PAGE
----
Free 2-Day Shipping on Orders Over $50
sporkbunny

sporkbunny

San Diego, CA

sporkbunny's Passions

Climbing
Snowboarding
Hiking & Camping
Biking
Paddling
Yoga
Surfing
Snowshoeing
Skiing
Running

sporkbunny's Bio

I'm a work hard play harder lady; during the week I work in tech managing projects and online content, and any other time, you'll find me dragging anyone I know outside to come play with me. I am great at organizing and leading group adventures, climbing, canyoneering, mountaineering, surfing, scuba, backpacking, yoga, and just plain old hiking. I belong outside. I grew up in the mountains but I never really grew up. Other than that, I'm mostly here obsessing about gear and helping my friends find the best choices and awesome deals. I even worked in a brick-and-mortar climbing shop on weekends for year just for fun. Yup, confession time: I'm a gear geek.

sporkbunny

sporkbunnywrote a review of on July 14, 2015

4 5

Familiarity: I've put it through the wringer
Fit: True to size
Height: 5' 9"
Weight: 140 lbs
Size Purchased: Medium

I have one other wool top with just a zip neck and used to live in it when snowboarding, hiking or climbing. Now it gets an occasional break because of this layer. I LOVE THIS SWEATER. My only complaints are tiny: 1) I really wish it had thumbholes 2) after a 4 day backpack in the rain it started to smell like wet wool, and did so even after a wash. I think a couple more washes will flush this off though. Otherwise... GET THIS THING. I also like that it looks like a casual around town hoodie (but fits much more gracefully) so I don't give myself away as a mountain lady when I'm stocking up on coffee and beer in town.

(0)

 

0 Comments

sporkbunny

sporkbunnywrote a review of on June 11, 2015

2 5

Familiarity: I've put it through the wringer
Fit: True to size
Height: 5' 9"
Weight: 140 lbs

I bought a used pair of these (the red ones) for a dayhike through the Subway in Zion. Good thing they were only $30. Yuck. First thing I noticed was that they had tons of room inside the shoe so no matter how thick or thin my neoprene socks were (I tried .5, 1, and 2 mil), my toes got hammered because my foot would just punch straight for the end of the shoe. The lacing system is good but I'd like it to crisscross my arch many more times to enable a better fit and prevent the toe hammering. The zippered part covering the laces was a good idea except for one thing, it becomes a big pocket on the top of my foot for mud, sand, rocks, pollywogs, you nameit. Ieuww. OK and lastly (this could be because my pair was a little old... althought they looked pretty new), the rubber on the sole is just not terribly sticky compared to the 5.10s. I tested it on all surfaces and the rubber only stuck to a perfectly clean wet rock with no slime; it was aweful on everythig else, especially the wet tree trunk were I completely endo-ed onto my tailbone... whearas I remember the 5.10s sticking to everything including green slime and wet tree trunks and feeling like the canyon version of spiderman. Maybe the newer model is better? I sure hope so.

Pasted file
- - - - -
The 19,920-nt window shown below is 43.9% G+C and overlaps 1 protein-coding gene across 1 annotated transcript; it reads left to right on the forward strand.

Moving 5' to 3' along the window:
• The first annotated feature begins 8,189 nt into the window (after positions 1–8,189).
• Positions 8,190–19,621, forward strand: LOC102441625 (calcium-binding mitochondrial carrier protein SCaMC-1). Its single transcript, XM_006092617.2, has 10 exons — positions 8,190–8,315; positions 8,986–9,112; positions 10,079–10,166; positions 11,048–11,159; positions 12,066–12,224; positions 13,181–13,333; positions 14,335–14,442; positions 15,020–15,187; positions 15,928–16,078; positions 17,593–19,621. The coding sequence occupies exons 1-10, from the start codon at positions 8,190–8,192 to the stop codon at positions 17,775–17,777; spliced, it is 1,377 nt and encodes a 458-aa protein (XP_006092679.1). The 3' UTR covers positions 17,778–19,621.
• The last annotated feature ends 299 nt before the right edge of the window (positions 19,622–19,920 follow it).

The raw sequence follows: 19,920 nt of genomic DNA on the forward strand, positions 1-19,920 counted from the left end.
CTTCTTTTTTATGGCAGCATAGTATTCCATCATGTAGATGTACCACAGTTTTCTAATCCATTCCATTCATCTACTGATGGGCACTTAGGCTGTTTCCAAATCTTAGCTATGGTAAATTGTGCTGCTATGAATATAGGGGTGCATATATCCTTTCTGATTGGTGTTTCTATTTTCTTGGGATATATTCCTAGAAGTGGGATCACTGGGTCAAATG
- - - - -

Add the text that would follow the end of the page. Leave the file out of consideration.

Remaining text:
(1)

 

0 Comments

sporkbunny

sporkbunnywrote a review of on June 9, 2015

4 5

Familiarity: I've used it once or twice and have initial impressions

I have attempted sewing my own tent with a similar design, only to discover that you simply can't get the same quality materials for the money as this thing. I caved and bought it for those high alpine adventures where I'm carrying climbing gear and my overnight kit high into the sierras when every ounce counts. I have pitched it once so far, in a car camping campground in Utah that was crawling with beetles and ants. The Sierras, IMHO, are cleaner. I used a makeshift footprint from another tent and used my gear to block the gap between the edge of the tent and the ground all around the perimeter of the tent, only I didn't have that much gear so there were lots of gaps. Interestingly, every creepy crawly promptly exited my home and never came back in all night. They must sense the danger of being trapped in a tent with a giant carapace-crushing human. I was cozy and very comfortable, and even checked a few times with the headlamp for visitors. None. I'm going to DIY a footprint from Tyvek and glue a small border of mesh all around the outside edge just to be fancy. Lastly, the stakes are crappy, two of them broke with normal pounding into dirt. Lame. Buy better ones.

(1)

 

sporkbunny

sporkbunnywrote a review of on April 28, 2015

3 5

Familiarity: I've used it several times
Fit: Runs large
Height: 5' 9"
Weight: 140 lbs
Size Purchased: Medium

I'm normally an "extra medium," women's size 8 to 10 in shirts. This top fits too roomy on me. I really like it so I'll use it anyways but its too bulky to tuck into pants or treat like a baselayer.

(0)

 

0 Comments

sporkbunny

sporkbunnywrote a review of on March 2, 2015

Simple and great design
5 5

Familiarity: I've put it through the wringer

I have had and lost or scratched several pairs of fancier goggles. These just work and I seem to keep them. I am just about to replace the lens for the first time after 4 straight years of solid abuse, logging about 30 days on snow each season (that is a lot for a San Diegan). These fit nicely with the Giro G9, G10, and Bad Lieutenant helmets and resist fogging even with a facemask (as shown). Here I'm about to attempt snow-yoga and handstands (nearly impossible in deep pow, BTW) and they didn't fog up. I also had a cold and kept the mask on for 4 straight days of riding and still, no fog. Lens seems pretty tough too, just avoid the mirrored ones. Replacing the lens is super easy and frankly, these just look cool. Mine are black with the Amber lens, which is great for sunny and cloudy.

(1)

 

0 Comments

sporkbunny

sporkbunnywrote a review of on February 15, 2015

4 5

Familiarity: I've put it through the wringer

As my profile suggests, I have a thing for sporks. This one goes in my utlralight pack when I'm really cranking down the ounces. Its great for tight packing too, since it fits inside most cups and pots. I had trouble with it collapsing like many reviewers here, but you just have to push down the little "belt" on the handle to tension the handle and keep it in place.